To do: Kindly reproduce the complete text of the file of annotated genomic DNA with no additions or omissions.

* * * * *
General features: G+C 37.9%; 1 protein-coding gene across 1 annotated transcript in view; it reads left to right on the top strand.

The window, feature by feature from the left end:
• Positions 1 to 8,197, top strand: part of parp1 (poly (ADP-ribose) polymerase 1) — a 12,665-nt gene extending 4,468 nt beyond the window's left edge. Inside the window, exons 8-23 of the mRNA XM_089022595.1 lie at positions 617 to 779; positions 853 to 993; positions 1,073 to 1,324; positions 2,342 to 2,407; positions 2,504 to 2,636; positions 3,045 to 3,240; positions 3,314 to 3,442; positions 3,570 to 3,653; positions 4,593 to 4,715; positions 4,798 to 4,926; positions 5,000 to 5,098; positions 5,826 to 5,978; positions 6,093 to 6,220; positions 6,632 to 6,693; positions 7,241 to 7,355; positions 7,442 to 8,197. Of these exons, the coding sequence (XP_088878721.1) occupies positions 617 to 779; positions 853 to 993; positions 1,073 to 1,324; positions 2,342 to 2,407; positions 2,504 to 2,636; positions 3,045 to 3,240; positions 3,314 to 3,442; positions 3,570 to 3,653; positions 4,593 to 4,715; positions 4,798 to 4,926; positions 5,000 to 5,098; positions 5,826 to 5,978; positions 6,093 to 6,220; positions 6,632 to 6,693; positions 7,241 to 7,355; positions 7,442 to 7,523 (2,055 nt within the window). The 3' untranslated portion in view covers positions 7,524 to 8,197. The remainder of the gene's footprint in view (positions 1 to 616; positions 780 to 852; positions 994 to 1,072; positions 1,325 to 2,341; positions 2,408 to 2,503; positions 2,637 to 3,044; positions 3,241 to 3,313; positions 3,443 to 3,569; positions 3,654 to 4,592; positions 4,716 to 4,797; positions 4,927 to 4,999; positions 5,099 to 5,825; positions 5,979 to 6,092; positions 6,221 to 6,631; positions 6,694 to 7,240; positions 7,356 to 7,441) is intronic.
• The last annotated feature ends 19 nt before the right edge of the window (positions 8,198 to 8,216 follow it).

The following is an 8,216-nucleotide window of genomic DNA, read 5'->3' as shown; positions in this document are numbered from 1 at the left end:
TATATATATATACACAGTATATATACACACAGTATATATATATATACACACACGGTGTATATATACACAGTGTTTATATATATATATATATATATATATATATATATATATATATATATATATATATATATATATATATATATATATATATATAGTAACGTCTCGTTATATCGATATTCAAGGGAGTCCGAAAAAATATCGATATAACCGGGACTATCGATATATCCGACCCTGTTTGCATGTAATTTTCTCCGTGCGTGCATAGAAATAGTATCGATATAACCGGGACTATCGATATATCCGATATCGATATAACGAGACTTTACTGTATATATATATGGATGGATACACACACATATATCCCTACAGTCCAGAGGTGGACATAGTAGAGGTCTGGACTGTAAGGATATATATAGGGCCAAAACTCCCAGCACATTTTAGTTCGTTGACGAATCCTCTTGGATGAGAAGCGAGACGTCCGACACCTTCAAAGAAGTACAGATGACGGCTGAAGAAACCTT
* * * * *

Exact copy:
General features: G+C 37.9%; 1 protein-coding gene across 1 annotated transcript in view; it reads left to right on the top strand.

The window, feature by feature from the left end:
• Positions 1 to 8,197, top strand: part of parp1 (poly (ADP-ribose) polymerase 1) — a 12,665-nt gene extending 4,468 nt beyond the window's left edge. Inside the window, exons 8-23 of the mRNA XM_089022595.1 lie at positions 617 to 779; positions 853 to 993; positions 1,073 to 1,324; positions 2,342 to 2,407; positions 2,504 to 2,636; positions 3,045 to 3,240; positions 3,314 to 3,442; positions 3,570 to 3,653; positions 4,593 to 4,715; positions 4,798 to 4,926; positions 5,000 to 5,098; positions 5,826 to 5,978; positions 6,093 to 6,220; positions 6,632 to 6,693; positions 7,241 to 7,355; positions 7,442 to 8,197. Of these exons, the coding sequence (XP_088878721.1) occupies positions 617 to 779; positions 853 to 993; positions 1,073 to 1,324; positions 2,342 to 2,407; positions 2,504 to 2,636; positions 3,045 to 3,240; positions 3,314 to 3,442; positions 3,570 to 3,653; positions 4,593 to 4,715; positions 4,798 to 4,926; positions 5,000 to 5,098; positions 5,826 to 5,978; positions 6,093 to 6,220; positions 6,632 to 6,693; positions 7,241 to 7,355; positions 7,442 to 7,523 (2,055 nt within the window). The 3' untranslated portion in view covers positions 7,524 to 8,197. The remainder of the gene's footprint in view (positions 1 to 616; positions 780 to 852; positions 994 to 1,072; positions 1,325 to 2,341; positions 2,408 to 2,503; positions 2,637 to 3,044; positions 3,241 to 3,313; positions 3,443 to 3,569; positions 3,654 to 4,592; positions 4,716 to 4,797; positions 4,927 to 4,999; positions 5,099 to 5,825; positions 5,979 to 6,092; positions 6,221 to 6,631; positions 6,694 to 7,240; positions 7,356 to 7,441) is intronic.
• The last annotated feature ends 19 nt before the right edge of the window (positions 8,198 to 8,216 follow it).

The following is an 8,216-nucleotide window of genomic DNA, read 5'->3' as shown; positions in this document are numbered from 1 at the left end:
TATATATATATACACAGTATATATACACACAGTATATATATATATACACACACGGTGTATATATACACAGTGTTTATATATATATATATATATATATATATATATATATATATATATATATATATATATATATATATATATATATATATATATAGTAACGTCTCGTTATATCGATATTCAAGGGAGTCCGAAAAAATATCGATATAACCGGGACTATCGATATATCCGACCCTGTTTGCATGTAATTTTCTCCGTGCGTGCATAGAAATAGTATCGATATAACCGGGACTATCGATATATCCGATATCGATATAACGAGACTTTACTGTATATATATATGGATGGATACACACACATATATCCCTACAGTCCAGAGGTGGACATAGTAGAGGTCTGGACTGTAAGGATATATATAGGGCCAAAACTCCCAGCACATTTTAGTTCGTTGACGAATCCTCTTGGATGAGAAGCGAGACGTCCGACACCTTCAAAGAAGTACAGATGACGGCTGAAGAAACCTT